You Ask, We Answer: Integrating STEAM in the Elementary School

Over the past several years our Elementary School has invested in resources to enhance integration of STEAM (science, technology, engineering, arts, mathematics) into everyday learning.

The creation, staffing, and resourcing of a design Makerspace, the organization of science labs, and professional development opportunities for teachers allow us to maximize learning and application of STEAM skills and knowledge through a trial program in Grades 3 and 4. 

The launch of the Enhanced PYP, which allows for STEAM to be included consistently throughout the year, gives students and teachers more time to explore and develop these subject areas.

The trial program provides opportunities for students to learn across different subject areas and apply their skills and knowledge to the real world, which are Targets associated with The Future of Learning at WAB (FLoW21).

For example, rather than practicing isolated skills in the classroom, students are using science, math, and artistic knowledge in hands-on projects, such as building scaled bridges, creating working clocks, making patchwork pillows and conducting experiments.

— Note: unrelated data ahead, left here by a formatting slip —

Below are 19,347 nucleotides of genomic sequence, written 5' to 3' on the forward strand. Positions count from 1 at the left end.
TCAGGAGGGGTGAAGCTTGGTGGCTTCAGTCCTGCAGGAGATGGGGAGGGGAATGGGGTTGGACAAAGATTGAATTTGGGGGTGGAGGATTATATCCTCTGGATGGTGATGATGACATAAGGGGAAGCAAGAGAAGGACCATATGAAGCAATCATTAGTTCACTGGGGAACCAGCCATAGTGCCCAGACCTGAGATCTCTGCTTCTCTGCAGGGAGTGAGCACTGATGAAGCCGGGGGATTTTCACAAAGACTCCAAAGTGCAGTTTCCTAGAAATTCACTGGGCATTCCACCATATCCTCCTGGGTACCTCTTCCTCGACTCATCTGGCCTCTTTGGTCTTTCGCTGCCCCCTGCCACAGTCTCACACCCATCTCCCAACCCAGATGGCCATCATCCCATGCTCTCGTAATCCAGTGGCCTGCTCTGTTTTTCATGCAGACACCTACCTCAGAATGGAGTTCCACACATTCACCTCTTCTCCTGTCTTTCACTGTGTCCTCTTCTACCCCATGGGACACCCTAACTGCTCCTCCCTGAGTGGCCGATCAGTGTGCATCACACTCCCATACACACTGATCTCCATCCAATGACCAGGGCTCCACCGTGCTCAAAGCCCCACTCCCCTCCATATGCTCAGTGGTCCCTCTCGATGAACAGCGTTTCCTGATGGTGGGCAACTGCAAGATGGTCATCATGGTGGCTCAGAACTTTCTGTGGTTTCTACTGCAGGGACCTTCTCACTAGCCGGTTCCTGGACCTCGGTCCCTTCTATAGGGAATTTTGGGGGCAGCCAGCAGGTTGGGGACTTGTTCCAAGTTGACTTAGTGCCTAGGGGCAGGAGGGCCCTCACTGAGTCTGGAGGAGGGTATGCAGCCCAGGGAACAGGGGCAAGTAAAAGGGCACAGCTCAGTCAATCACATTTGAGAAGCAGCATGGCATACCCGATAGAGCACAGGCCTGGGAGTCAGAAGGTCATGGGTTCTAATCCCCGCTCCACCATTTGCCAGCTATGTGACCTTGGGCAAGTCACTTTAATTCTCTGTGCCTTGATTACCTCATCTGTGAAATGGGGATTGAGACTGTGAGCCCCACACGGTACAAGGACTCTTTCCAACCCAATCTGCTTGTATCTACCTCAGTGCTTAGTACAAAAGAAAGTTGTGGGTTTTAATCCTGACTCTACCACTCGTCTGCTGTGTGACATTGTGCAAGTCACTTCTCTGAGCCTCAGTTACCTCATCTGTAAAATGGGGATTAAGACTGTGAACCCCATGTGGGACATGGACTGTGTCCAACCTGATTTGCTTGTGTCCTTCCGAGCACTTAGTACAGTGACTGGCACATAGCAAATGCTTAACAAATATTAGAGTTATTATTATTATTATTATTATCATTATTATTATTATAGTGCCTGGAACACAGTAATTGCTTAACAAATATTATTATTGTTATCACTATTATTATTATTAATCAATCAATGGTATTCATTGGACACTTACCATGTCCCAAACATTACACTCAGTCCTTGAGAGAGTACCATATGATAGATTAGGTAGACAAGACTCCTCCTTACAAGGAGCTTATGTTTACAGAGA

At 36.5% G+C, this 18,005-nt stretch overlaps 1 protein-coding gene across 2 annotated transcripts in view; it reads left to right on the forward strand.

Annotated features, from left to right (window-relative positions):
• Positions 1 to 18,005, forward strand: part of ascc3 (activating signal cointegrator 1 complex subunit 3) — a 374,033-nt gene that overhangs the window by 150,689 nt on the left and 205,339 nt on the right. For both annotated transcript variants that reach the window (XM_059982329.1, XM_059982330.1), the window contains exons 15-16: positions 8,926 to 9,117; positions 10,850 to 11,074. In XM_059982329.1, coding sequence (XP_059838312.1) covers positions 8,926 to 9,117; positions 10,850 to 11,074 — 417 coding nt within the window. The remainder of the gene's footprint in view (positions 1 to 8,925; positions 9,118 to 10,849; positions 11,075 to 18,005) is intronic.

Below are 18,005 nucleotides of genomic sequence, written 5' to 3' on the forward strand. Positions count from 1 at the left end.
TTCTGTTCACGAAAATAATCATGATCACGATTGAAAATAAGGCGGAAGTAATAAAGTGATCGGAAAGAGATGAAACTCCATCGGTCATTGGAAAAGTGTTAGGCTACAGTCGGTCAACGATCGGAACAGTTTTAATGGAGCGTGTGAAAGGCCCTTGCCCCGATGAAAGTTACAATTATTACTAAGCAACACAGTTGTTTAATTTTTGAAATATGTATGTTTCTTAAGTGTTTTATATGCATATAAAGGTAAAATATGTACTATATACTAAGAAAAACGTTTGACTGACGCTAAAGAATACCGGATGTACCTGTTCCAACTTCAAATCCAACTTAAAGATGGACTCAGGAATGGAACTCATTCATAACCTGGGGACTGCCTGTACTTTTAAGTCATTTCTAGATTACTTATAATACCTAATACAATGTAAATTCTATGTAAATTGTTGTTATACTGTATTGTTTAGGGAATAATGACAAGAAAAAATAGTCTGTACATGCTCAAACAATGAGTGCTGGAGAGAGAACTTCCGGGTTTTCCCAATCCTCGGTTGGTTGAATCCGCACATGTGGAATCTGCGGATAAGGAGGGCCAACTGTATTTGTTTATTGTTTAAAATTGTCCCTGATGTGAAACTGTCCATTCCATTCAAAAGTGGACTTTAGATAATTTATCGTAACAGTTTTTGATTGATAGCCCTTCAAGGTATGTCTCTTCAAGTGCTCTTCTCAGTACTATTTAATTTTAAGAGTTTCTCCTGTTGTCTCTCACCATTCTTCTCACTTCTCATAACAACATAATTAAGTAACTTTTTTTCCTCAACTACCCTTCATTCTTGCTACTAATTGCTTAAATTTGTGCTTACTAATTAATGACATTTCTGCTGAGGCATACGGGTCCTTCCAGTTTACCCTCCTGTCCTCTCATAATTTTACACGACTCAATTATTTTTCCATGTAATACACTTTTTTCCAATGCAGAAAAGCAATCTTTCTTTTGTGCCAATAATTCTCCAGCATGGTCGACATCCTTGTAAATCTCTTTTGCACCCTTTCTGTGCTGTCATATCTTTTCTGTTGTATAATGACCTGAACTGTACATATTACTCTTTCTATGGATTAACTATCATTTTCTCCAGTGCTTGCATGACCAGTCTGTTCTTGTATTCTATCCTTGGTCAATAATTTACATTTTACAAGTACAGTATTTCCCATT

“We’ve found this trial is a great way to integrate skills we are learning in class with real world experience,” said Grade 3 teacher Kimberly Gregory. "We see students are more confident in challenging themselves to problem solve, create, collaborate, and drive their own learning when they’re hands-on.”

Under the guidance of a faculty specialist, the students work in small groups on STEAM projects. Students rotate through all projects over several months and develop foundational skills which allow them to independently apply their learning and push forward their own capabilities.

​Specific learning covered in the STEAM classes include:

  • Scientific method, experimentation and observations
  • Physics – levers, gears, pulleys, electric generators
  • Biology – seeds and plants
  • Design/creative cycle and thinking
  • Hand and machine sewing
  • Measurement in 2 and 3 dimensions
  • Collaboration (lab partners)
  • Data collection and graphing

Feedback from both the teachers and students is extremely positive, as we’ve seen students highly engaged, self-motivated, and enthusiastic about their work. 

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